cGAS-like receptors sense RNA and control 3'2'-cGAMP signaling in Drosophila.
Publication Type:Journal Article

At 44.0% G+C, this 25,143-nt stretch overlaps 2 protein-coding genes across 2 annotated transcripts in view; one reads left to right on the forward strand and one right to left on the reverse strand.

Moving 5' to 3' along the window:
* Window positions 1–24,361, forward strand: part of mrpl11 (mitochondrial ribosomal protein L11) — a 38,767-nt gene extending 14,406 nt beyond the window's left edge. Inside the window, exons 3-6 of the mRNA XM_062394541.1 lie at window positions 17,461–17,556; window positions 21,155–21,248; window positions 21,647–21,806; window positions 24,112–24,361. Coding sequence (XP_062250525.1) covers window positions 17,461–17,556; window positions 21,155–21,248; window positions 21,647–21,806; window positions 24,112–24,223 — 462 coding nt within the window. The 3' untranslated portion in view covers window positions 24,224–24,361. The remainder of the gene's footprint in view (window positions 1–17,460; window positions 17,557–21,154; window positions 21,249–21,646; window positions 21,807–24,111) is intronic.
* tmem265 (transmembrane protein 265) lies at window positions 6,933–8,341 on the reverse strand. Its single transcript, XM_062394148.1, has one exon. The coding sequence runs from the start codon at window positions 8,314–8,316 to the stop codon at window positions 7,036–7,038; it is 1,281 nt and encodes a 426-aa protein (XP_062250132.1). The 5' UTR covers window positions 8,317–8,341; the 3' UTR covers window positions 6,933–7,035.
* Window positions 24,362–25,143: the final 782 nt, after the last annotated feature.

<p>Cyclic GMP-AMP synthase (cGAS) is a cytosolic DNA sensor that produces the second messenger 2'3'-cGAMP and controls activation of innate immunity in mammalian cells. Animal genomes typically encode multiple proteins with predicted homology to cGAS, but the function of these uncharacterized enzymes is unknown. Here we show that cGAS-like receptors (cGLRs) are innate immune sensors capable of recognizing divergent molecular patterns and catalyzing synthesis of distinct nucleotide second messenger signals. Crystal structures of human and insect cGLRs reveal a nucleotidyltransferase signaling core shared with cGAS and a diversified primary ligand-binding surface modified with significant insertions and deletions. We demonstrate that cGLR surface remodeling enables altered ligand specificity and use a forward biochemical screen to identify cGLR1 as a double-stranded RNA sensor in the model organism Drosophila melanogaster. Surprisingly, RNA recognition activates Drosophila cGLR1 to synthesize the novel product cG[3'-5']pA[2'-5']p (3'2'-cGAMP). A crystal structure of Drosophila Stimulator of Interferon Genes (STING) in complex with 3'2'-cGAMP explains selective isomer recognition and we demonstrate that 3'2'-cGAMP induces an enhanced antiviral state in vivo that protects from viral infection. Similar to radiation of Toll-like receptors in pathogen immunity, our results establish cGLRs as a diverse family of metazoan pattern recognition receptors.</p>